This was bought in early 2014 specifically for imaging purposes using the Atik 383L+ mono CCD camera.
It is a superbly built 'scope with excellent optics. The rack-and-pinion focuser is so good that no additional after-market replacement is needed. The focuser has a 10 : 1 reduction knob which is silky smooth in motion. There is a locking knob but experience shows that it is probably not needed as once set the focuser remains in place without locking even when a filter wheel and camera are attached.
The comparatively small size of this 'scope was chosen because the original intention was to be able to take easily portable equipment into the field at dark-sky sites. Not having any experience of CCD camera imaging and exposures longer than I had been used to with the video camera I had assumed that my home site would be too light-polluted for serious imaging. However, subsequent tests showed that not to be the case and so this 'scope is now permanently mounted in the observatory at home.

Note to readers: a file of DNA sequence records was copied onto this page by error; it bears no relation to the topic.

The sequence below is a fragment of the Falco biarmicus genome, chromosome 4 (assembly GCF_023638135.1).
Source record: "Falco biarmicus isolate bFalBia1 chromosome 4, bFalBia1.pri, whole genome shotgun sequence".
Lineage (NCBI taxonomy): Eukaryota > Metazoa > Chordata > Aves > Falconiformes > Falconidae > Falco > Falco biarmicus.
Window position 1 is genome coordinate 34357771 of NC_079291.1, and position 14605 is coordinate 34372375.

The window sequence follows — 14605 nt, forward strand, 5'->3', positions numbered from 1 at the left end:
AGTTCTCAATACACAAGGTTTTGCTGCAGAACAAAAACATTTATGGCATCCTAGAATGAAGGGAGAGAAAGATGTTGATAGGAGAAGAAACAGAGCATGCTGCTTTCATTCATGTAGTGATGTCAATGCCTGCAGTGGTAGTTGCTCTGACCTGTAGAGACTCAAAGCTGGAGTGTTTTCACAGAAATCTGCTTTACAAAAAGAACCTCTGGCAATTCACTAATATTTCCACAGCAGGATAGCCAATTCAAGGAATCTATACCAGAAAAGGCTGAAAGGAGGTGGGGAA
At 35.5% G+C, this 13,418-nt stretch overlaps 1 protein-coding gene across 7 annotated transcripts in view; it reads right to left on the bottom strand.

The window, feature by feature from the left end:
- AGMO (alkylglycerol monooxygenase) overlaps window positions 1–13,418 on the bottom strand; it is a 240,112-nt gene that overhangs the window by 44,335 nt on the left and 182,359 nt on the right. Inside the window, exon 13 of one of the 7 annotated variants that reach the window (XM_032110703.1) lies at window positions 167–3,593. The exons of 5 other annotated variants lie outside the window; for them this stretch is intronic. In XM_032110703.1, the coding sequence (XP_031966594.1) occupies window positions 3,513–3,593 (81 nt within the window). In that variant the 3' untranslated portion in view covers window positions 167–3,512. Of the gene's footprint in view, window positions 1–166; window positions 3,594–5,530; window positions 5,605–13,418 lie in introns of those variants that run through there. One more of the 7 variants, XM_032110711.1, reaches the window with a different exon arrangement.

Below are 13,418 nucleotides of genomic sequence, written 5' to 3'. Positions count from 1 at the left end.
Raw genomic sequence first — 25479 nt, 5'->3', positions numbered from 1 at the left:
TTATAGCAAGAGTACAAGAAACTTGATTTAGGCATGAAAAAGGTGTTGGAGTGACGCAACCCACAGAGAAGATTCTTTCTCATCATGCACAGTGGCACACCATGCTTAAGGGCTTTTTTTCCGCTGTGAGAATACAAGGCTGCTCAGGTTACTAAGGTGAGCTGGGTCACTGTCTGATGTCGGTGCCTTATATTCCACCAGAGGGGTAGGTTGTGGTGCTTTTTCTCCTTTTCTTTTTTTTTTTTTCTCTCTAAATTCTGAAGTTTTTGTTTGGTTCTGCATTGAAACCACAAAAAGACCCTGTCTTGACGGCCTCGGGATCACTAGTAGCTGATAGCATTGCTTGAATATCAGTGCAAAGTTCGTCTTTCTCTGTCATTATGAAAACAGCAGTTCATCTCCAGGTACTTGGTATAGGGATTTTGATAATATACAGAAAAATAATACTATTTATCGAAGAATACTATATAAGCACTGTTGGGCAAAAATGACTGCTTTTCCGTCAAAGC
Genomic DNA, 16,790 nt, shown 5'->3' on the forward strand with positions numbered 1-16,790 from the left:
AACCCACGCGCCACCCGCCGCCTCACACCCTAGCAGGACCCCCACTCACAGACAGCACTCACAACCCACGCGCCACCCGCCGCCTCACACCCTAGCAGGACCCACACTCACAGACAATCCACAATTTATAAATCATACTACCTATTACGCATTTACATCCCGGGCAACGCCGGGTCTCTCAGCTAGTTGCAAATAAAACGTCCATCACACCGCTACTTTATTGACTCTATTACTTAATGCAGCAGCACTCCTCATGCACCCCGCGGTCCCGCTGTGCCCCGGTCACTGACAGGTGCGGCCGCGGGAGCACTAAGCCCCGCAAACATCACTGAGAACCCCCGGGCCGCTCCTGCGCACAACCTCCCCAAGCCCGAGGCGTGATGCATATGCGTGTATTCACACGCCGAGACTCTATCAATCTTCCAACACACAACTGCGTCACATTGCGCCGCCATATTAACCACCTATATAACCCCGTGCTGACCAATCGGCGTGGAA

Being an f/4 system proper collimation is particularly essential for good imaging results. After centre-spotting the primary mirror and making sure that the secondary mirror is precisely located behind the focusser as per Vixen's instructions collimation is now easily achieved using the Hotech laser collimator. The f/4 system also requires the use of a coma corrector.
You may notice that the telescope tube is rotated in its mounting rings so that the CCD camera is slung underneath the telescope tube. In this position.the optical axis of the focuser tube and the CCD camera lines up with the Declination axis counterweight shaft. There are two reasons for this :